Hamilton reflects on how everything finally started to fall in place, “The point of JRAD was how do we want to do this thing. It’s a weird thing to play covers but we get to do it our way. And it affords us the opportunity to make our original music. That’s why JRAD is so good. We don’t take it too seriously. We don’t suck the fun out of it. When it’s time to go, we’re all going. We’re all pushing the boulder in the same direction. Since I was fortunate to have the JRAD thing happen, I’ve put out two American Babies records, two Ghost Light records so far, two MORE! albums with a third on the way. A Lacuna album. I feel like I’ve held up my end of making my music while in JRAD. It’s validating and it feels good. I’ve been doing the work.”   

Kreutzmann would bring Hamilton along to headline at the Los Muertos festival in Mexico in 2017 where he’d share the stage with another Grateful Dead founding member Bob Weir. The jam band spotlight was finally shining directly on Hamilton. The increased exposure allowed the world to see Hamilton’s guitar playing wasn’t limited to covering the Grateful Dead. 

He and Tramo constructed a new studio by hand in 2019. Neither knowing “The Ballroom” would be a spark to ignite an impossible band reunion in the not too distant future. Hamilton was super proud of his new digs. “We actually built it. It was so rewarding. When it’s you that swings the hammer, runs the electric, and puts in the drywall. We did the whole thing. I think the studio is awesome!” 

And then it happened. Nick Desiderio, the original drummer for Brothers Past a quarter century earlier reached out to Hamilton wanting to check out his new studio. He brought along a box of tapes he wanted Tom to digitalize. A magical box of tapes full of music from the original Brothers Past. Hamilton picks it up from there. “We hung out and I had all those tapes. I kept listening. When Covid hit, I really started listening to this shit. I was like, I love these songs. Utopiary Window, Corduroy Joe. I love this band. I thought about how could I play these tunes again. I knew I could play them with anyone, but it wouldn’t be same without the original band.”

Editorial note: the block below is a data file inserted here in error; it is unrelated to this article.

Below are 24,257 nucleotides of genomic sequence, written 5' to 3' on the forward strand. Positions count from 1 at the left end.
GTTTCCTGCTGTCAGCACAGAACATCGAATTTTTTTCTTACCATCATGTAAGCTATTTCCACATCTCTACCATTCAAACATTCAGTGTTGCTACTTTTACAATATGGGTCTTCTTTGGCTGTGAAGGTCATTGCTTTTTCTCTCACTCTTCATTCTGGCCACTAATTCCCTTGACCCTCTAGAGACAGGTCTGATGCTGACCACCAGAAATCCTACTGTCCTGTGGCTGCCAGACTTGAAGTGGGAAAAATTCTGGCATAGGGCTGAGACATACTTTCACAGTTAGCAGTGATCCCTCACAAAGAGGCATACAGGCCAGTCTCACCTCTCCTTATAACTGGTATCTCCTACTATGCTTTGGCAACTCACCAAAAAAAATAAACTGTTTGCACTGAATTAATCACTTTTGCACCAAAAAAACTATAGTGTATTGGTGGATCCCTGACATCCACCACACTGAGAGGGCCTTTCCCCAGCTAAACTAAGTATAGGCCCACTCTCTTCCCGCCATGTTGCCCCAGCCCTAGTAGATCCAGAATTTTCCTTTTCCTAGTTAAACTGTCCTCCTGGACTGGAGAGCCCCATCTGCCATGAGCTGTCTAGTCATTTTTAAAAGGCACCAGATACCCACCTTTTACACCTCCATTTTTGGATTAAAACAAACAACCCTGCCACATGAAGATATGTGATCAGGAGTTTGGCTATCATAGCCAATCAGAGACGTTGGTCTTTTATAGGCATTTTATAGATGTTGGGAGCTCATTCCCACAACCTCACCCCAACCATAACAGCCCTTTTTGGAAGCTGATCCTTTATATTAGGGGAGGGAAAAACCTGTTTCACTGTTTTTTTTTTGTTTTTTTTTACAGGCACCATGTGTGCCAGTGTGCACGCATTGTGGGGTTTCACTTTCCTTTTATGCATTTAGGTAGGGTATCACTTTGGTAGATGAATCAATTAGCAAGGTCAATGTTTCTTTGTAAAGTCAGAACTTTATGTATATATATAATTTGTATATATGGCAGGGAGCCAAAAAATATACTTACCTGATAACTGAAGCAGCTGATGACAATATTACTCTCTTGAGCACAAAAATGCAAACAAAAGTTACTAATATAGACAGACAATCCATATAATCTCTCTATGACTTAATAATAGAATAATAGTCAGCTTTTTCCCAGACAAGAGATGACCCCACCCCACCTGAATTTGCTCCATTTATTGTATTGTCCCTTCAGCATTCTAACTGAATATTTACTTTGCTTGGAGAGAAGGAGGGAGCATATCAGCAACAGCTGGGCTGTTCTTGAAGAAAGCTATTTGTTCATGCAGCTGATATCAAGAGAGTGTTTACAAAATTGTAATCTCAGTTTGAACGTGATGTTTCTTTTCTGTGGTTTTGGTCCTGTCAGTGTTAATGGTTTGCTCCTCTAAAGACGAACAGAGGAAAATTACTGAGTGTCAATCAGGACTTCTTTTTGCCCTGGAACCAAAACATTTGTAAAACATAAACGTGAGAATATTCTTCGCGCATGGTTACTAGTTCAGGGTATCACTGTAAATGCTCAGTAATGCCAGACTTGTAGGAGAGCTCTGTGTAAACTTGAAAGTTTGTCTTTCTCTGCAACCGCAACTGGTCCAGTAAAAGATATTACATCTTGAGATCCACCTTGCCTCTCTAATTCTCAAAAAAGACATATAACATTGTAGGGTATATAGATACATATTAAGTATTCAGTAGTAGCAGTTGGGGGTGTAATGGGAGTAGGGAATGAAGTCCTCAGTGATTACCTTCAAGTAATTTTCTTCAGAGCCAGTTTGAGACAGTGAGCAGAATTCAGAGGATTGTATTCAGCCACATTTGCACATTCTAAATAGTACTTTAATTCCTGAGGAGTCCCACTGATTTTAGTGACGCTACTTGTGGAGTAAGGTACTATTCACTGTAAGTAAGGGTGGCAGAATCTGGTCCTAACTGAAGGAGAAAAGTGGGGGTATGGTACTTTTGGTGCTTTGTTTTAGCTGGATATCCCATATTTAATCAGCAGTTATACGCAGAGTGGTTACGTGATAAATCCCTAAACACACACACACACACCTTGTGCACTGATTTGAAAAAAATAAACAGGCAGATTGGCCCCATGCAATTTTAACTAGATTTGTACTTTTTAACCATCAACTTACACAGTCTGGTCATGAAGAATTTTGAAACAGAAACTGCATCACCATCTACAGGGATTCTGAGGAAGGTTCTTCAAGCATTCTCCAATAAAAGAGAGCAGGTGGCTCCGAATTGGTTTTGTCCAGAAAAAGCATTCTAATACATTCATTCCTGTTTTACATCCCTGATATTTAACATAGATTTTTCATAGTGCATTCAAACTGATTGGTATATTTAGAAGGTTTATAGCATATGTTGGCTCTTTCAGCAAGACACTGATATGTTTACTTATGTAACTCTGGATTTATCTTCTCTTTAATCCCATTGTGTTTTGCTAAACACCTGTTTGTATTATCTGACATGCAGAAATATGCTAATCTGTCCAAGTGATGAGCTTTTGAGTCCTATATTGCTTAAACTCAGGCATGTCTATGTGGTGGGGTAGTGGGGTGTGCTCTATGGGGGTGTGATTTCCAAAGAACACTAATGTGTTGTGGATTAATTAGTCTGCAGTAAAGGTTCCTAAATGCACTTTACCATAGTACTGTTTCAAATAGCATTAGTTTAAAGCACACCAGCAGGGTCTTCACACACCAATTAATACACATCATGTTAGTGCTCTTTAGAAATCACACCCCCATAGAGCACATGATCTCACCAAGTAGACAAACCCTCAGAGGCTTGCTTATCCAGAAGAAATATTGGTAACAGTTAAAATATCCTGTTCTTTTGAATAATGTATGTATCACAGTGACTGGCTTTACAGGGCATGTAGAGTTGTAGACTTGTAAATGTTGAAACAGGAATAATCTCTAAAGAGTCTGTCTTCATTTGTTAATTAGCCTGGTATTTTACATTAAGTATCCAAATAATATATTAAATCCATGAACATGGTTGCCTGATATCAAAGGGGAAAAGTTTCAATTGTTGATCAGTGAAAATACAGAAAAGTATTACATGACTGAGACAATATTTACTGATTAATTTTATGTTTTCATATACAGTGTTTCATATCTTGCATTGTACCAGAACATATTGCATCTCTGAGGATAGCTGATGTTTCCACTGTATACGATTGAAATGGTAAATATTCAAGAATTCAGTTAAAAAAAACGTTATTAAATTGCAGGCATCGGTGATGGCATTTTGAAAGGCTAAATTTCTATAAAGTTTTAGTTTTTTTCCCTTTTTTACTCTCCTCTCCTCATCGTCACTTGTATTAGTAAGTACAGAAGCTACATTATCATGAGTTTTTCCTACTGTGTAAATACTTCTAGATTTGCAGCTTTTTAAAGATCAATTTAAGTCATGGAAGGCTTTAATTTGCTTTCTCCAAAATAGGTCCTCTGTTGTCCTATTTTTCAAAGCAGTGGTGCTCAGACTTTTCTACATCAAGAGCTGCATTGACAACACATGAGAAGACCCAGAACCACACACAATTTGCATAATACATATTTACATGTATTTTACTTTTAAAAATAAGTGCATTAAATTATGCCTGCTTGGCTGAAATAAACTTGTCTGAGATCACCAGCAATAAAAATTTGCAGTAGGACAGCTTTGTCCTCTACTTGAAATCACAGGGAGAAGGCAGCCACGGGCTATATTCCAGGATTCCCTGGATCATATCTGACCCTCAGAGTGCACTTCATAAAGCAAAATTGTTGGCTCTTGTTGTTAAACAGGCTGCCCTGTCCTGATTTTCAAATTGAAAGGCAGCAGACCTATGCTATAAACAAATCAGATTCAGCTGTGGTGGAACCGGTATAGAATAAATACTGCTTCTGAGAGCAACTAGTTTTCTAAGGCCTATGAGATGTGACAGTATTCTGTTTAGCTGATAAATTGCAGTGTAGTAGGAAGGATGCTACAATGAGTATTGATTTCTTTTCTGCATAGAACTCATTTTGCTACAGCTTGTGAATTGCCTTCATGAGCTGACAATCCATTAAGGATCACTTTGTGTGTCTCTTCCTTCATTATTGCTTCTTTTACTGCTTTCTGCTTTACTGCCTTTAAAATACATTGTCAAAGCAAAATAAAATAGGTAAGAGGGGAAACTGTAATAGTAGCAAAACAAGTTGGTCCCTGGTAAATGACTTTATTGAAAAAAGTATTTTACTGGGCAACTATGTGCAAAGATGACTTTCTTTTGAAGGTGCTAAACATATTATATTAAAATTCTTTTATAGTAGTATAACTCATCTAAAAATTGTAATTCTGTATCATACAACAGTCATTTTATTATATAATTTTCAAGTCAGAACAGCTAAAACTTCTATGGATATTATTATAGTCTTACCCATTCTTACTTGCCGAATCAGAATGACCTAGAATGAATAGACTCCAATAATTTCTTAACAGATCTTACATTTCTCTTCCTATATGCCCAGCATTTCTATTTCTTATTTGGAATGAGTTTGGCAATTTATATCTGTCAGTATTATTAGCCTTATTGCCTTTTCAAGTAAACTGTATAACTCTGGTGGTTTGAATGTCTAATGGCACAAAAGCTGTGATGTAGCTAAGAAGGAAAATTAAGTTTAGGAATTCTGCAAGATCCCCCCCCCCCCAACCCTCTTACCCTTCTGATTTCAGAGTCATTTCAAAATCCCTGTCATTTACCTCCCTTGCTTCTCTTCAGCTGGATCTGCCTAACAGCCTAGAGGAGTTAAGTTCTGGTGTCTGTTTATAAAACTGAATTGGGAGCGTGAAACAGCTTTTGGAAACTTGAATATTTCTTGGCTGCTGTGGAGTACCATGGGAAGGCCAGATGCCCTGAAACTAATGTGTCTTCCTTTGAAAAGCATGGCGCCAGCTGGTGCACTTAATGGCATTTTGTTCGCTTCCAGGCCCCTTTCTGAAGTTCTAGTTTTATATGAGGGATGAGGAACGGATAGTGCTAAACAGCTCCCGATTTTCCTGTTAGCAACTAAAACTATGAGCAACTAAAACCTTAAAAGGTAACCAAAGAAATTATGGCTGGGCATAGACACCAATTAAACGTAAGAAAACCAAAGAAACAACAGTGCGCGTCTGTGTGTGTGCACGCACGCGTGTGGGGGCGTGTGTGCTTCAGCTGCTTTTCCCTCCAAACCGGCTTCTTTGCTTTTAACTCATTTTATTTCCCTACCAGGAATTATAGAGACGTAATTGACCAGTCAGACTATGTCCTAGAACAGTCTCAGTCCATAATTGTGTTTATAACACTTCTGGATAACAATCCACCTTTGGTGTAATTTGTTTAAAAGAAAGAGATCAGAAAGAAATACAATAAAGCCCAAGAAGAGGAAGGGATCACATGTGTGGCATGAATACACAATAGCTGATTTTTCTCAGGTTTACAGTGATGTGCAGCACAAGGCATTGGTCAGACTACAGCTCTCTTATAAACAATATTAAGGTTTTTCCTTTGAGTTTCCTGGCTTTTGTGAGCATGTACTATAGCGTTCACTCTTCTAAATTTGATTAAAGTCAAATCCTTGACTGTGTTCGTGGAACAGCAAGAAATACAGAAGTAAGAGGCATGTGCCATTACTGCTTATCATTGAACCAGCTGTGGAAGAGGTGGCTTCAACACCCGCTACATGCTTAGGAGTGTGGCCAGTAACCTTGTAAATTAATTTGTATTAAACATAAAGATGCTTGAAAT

Next up for Hamilton, “I floated the idea to Tom McKee of reaching out to the band. Everything was locked down at this point, but people were just starting to socialize. Scotty Zwang was living with me. I was like do you guys want to get together and play. Nick didn’t play drums anymore. I said I’ve got a great drummer living with me. He’s not doing anything. He was down and learned five tunes.” 

Tom McKee also remembers how he reconnected with his former bandmates. “Tom had built a studio. Covid happened, and the world shut down. I think we went on a walk. The only time I had seen him in four months. Jim did a July 4th cookout. I went with Tom, and we had a great time. He wanted to get a band in to see what his studio sounded like. He asked Jim and I to come down. We were playing these songs without Joe. He had been out of the loop for a while. There was something missing. It was obvious from the get go. Instead of playing half assed versions of the songs, we said let’s get Joe in here.” 

Jim Hamilton looks back on the reunion with his old friends. “Tom had the tapes and said, ‘I was listening to some of that shit when we were kids and holy fuck, they’re good songs.’ I was like I can’t remember the last time I listened to that. He’s naming songs. I was like I remember that one. Not that one. Tommy was going to reach out to D’Amico to see if he was down with getting together. He wanted to get in the studio and play some of the old songs. Joe is another super creative guy. He can play any instrument. He thinks in weird ways. He’s like McKee. He’s a weird mother fucker too. Joe was down to play. Tom sent out the tunes to familiarize ourselves.”